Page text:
Figure 2: Simulation results and the corresponding eye diagram for AND operation. The achieved QF is 34.6 at a data rate of 80 Gb/s.

The ER is defined in dB by the following basic equation [38, 39]:where is the minimum value of the peak power of logic “1” and is the maximum value of the peak power of logic “0”. In this simulation, the calculated ER using (10) is around 40 dB.

The simulated QF depends on the pulse energy and the injected SOA injection current of SOA-MZI-based for the AND operation at and 4 is shown, respectively, in Figures 3(a) and 3(b). As shown in Figure 3(a), a high input pulse energy causes a strong saturation, which reduces the value of the QF. On the other hand, the QF is increased as more carriers are supplied via higher bias currents as shown in Figure 3(b). The injection current plays an important role in the amplification process. Moreover, the injection current required to obtain a QF of 34.6 is a few tens of mAs with the PSK modulated signals using SOA compared to hundreds of mAs with the SOA based on other modulation formats [23].

Figure 3: QF versus (a) pulse energy and (b) SOA’s injection current for AND operation at and 4.

Figures 4(a) and 4(b) show the dependence of the QF on the SOA’s carrier lifetime and the pulse width at  mA and 100 mA, respectively. For a standard SOA, the value of the carrier lifetime varies from 100 ps to 300 ps depending on the type of the semiconductor material [23]. In our simulation case, the value of this parameter can be changed several times to calculate the corresponding QF for each value. By this way, the value of the carrier lifetime, which makes high QF, can be easily optimized. Since the carrier lifetime determines the speed of gain recovery of the SOA [23], the QF is higher for smaller values of this parameter as shown in Figure 4(a). A similar trend is observed in Figure 4(b), where the QF is decreased with increasing the pulse width. The QF is decreased with increasing the pulse width because two neighboring pulses tend to overlap for wider pulse widths.

Figure 4: QF versus (a) SOA’s carrier lifetime and (b) pulse width for AND operation.

The calculated QF depends on the length and the thickness of the SOA’s active region as shown in Figures 5(a) and 5(b), respectively. The typical length and thickness of the standard SOA are 2 mm and 0.4 μm, respectively [23]. By increasing the length of the SOA, the overall gain increases exponentially and then the QF as shown in Figure 5(a), which has been measured at two different data rates. A thick active region is used for fast gain recovery and hence an acceptable performance of the Boolean functions. The optical gain region is determined by the active region thickness. The carrier density is increased with increasing the thickness of the active region and hence the QF as shown in Figure 5(b).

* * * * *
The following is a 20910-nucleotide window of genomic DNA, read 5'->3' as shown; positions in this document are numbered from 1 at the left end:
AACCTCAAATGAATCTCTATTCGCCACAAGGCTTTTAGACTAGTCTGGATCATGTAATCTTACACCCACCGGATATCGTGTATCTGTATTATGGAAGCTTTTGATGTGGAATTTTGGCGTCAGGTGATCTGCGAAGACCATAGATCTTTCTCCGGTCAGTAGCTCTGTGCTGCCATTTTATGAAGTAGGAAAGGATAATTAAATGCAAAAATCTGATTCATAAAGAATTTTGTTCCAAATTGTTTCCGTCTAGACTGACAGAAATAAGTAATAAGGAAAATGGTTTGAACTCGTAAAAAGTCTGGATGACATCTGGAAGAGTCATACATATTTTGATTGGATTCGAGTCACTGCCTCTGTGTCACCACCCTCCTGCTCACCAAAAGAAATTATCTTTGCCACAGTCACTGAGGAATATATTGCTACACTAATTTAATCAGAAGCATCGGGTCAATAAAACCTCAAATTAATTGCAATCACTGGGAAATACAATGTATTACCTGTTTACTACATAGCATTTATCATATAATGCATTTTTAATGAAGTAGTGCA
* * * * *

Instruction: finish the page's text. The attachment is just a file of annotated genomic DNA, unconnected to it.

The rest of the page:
Figure 5: QF versus SOA’s active region (a) length at 80 Gb/s & 120 Gb/s and (b) thickness for AND operation.

The dependence of the QF on the traditional linewidth enhancement factor (-factor) at and 4 is shown in Figure 6. This figure confirms that the QF is increased with -factor due to the effect of this parameter on the induced phase change and accordingly on the magnitude of switching [40]. Moreover, for the PSK modulated signals, the QF is higher for a small -factor.

Figure 6: QF versus SOA’s traditional linewidth enhancement factor (-factor) for AND operation at and 4.

The QF versus of a SOA-MZI-based AND operation at  mA and 100 mA is shown in Figure 7. It is clearly seen that the QF is decreased with increasing the , which is considered as a noise. This simulation has been carried out at  dB,  nm, and a signal wavelength of 1550 nm. The effect of ASE is experimentally verified by adding a few nm wide optical unmodulated signals to the streams data with negligible saturation effects.

Figure 7: QF versus spontaneous emission factor of SOA-MZI-based AND operation at  mA and 100 mA.

The time delay of delayed data A is a very important parameter for the performance of the AND gate. The optimum time delay used in this simulation that maximizes the QF to almost 34 is 0.5 ps. Figure 8 shows that a shorter leads to a sharp fall of the QF. At high , the magnitude of the phase switching window between the data A and its delayed decreases and hence the corresponding QF.

Figure 8: QF versus time delay for AND operation.

5. Conclusion

In conclusion, the performance of ultrafast all-optical logic AND operation with phase-shift keying (PSK) modulated data signals in semiconductor optical amplifier (SOA) assisted Mach-Zehnder interferometer was numerically simulated. The obtained results show that the all-optical logic AND gate based on PSK modulated data signals was capable of operating at a data rate of 80 Gb/s with higher output quality factor than that used for SOA based on other modulation formats.

Conflicts of Interest

The authors declare that they have no conflicts of interest.